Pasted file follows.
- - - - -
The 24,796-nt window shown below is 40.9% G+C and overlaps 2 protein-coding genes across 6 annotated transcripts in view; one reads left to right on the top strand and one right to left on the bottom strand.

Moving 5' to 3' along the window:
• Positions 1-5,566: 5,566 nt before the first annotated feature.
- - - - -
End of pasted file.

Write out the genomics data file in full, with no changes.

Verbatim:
The 24,796-nt window shown below is 40.9% G+C and overlaps 2 protein-coding genes across 6 annotated transcripts in view; one reads left to right on the top strand and one right to left on the bottom strand.

Moving 5' to 3' along the window:
• Positions 1-5,566: 5,566 nt before the first annotated feature.